Sunday, April 25, 2010

Poem of the Week: "The Emperor of Ice-Cream," by Wallace Stevens

This month, I've been reading Wallace Stevens's first book of poetry, Harmonium. I am really enjoying it so far. No other poet uses language as wonderfully as Stevens does. Particularly, I'm a big fan of his use of alliteration. So, here's a poem that has my all-time favorite use of alliteration, right in the third line. Such a cool and fun line in a poem about death! Enjoy!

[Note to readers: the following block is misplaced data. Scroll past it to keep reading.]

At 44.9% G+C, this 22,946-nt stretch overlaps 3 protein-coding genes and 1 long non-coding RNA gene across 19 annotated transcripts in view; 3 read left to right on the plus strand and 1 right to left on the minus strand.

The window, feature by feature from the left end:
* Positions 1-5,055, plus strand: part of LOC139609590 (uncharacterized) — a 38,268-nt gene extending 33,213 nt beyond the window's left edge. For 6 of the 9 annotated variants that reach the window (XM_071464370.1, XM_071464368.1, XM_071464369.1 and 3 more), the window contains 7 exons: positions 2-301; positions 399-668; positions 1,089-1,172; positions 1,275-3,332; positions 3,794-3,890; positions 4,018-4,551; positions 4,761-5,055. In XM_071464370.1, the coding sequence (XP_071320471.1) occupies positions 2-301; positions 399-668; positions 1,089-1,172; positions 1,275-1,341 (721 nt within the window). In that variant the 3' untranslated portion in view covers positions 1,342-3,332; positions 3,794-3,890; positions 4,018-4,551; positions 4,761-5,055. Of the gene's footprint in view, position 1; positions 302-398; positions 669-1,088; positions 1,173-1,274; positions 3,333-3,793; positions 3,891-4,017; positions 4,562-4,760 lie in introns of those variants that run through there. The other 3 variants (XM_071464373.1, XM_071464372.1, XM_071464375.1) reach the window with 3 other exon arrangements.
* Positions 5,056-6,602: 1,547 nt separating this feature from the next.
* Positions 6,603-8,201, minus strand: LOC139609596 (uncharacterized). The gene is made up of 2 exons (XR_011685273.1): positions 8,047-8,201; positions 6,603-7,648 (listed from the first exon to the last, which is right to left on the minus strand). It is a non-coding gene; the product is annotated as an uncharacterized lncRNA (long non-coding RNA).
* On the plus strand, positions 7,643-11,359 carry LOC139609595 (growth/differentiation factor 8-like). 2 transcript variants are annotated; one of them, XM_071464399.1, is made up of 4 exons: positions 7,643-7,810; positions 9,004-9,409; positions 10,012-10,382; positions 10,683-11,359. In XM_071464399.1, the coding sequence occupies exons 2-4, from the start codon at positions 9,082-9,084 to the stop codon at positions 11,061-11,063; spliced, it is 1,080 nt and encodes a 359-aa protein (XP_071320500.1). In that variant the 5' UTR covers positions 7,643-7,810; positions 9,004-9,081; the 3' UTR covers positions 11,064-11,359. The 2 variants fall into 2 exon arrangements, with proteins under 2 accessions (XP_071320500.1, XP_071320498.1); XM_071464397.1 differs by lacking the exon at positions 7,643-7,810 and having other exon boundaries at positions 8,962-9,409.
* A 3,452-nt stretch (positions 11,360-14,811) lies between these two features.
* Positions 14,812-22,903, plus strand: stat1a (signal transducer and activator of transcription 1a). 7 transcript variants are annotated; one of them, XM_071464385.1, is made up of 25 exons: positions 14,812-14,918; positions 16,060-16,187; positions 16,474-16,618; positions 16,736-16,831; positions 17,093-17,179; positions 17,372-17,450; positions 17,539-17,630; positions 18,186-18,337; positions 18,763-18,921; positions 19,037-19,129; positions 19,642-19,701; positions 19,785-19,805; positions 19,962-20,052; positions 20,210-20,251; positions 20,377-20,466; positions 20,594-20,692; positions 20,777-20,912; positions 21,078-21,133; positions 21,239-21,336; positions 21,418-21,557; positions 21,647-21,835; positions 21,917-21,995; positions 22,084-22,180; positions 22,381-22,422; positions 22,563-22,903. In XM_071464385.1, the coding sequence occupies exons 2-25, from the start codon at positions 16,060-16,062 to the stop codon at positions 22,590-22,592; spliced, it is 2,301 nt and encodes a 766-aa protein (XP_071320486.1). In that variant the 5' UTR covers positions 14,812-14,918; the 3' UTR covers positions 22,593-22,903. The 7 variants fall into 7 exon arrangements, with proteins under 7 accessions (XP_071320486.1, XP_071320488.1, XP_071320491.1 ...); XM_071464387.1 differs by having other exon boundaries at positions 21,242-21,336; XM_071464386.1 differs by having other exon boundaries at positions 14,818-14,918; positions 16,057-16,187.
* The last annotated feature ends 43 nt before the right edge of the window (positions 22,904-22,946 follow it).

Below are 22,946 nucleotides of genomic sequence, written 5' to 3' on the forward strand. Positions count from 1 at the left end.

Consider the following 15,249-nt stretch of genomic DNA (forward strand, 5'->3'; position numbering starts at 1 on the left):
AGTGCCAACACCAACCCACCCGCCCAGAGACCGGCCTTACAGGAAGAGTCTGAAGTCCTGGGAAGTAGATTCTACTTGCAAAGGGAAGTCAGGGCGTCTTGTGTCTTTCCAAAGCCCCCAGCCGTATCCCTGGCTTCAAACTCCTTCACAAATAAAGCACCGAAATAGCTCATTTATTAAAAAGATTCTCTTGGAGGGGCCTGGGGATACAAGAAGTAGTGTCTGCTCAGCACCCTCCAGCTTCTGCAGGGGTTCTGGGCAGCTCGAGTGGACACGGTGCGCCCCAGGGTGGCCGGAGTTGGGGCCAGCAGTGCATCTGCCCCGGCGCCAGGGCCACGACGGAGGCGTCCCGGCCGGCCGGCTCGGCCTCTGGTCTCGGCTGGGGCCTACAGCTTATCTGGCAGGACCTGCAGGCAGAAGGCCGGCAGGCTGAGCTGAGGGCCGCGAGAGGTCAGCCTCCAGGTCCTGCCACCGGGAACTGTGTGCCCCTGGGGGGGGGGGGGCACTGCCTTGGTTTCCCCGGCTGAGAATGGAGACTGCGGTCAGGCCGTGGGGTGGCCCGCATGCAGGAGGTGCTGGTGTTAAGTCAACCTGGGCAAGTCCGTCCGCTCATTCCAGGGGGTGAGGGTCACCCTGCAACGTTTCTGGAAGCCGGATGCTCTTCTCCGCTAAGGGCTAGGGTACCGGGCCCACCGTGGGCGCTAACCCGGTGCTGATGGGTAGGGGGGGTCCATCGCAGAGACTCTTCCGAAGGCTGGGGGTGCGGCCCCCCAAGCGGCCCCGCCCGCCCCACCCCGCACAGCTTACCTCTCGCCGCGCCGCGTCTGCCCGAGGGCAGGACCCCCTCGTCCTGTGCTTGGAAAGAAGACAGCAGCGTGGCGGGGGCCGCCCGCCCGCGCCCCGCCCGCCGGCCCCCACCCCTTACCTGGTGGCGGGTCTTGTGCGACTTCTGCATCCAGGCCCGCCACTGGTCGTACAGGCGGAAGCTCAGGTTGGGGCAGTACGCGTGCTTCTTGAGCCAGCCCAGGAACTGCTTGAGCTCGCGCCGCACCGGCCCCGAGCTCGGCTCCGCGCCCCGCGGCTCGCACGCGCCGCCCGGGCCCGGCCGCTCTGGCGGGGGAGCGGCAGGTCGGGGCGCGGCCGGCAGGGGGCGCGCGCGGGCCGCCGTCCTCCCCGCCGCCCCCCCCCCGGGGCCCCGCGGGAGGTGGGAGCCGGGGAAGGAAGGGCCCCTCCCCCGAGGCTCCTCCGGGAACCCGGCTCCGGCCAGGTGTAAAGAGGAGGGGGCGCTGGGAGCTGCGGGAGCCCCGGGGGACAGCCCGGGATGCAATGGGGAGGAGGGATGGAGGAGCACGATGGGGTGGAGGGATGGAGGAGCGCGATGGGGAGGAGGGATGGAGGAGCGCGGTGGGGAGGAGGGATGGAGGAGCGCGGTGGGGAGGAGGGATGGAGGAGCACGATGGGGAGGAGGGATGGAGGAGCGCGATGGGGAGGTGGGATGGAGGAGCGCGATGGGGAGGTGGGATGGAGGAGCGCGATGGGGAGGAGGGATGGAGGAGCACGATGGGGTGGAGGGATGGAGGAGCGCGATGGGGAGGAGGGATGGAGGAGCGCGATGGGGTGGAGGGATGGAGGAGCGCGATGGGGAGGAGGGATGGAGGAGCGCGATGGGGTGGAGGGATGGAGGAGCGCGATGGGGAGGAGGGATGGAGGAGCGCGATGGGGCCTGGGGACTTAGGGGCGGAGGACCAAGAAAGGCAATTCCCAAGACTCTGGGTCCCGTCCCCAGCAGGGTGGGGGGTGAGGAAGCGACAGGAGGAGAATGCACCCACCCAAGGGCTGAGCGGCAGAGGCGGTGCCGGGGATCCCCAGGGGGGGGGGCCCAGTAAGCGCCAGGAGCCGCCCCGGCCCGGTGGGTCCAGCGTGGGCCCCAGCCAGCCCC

The Emperor of Ice-Cream, by Wallace Stevens

Call the roller of big cigars,
The muscular one, and bid him whip
In kitchen cups concupiscent curds.
Let the wenches dawdle in such dress
As they are used to wear, and let the boys
Bring flowers in last month's newspapers.
Let be be the finale of seem.
The only emperor is the emperor of ice-cream.

Take from the dresser of deal
Lacking the three glass knobs, that sheet
On which she embroidered fantails once
And spread it so as to cover her face.
If her horny feet protrude, they come
To show how cold she is, and dumb.
Let the lamp affix its beam.
The only emperor is the emperor of ice-cream.

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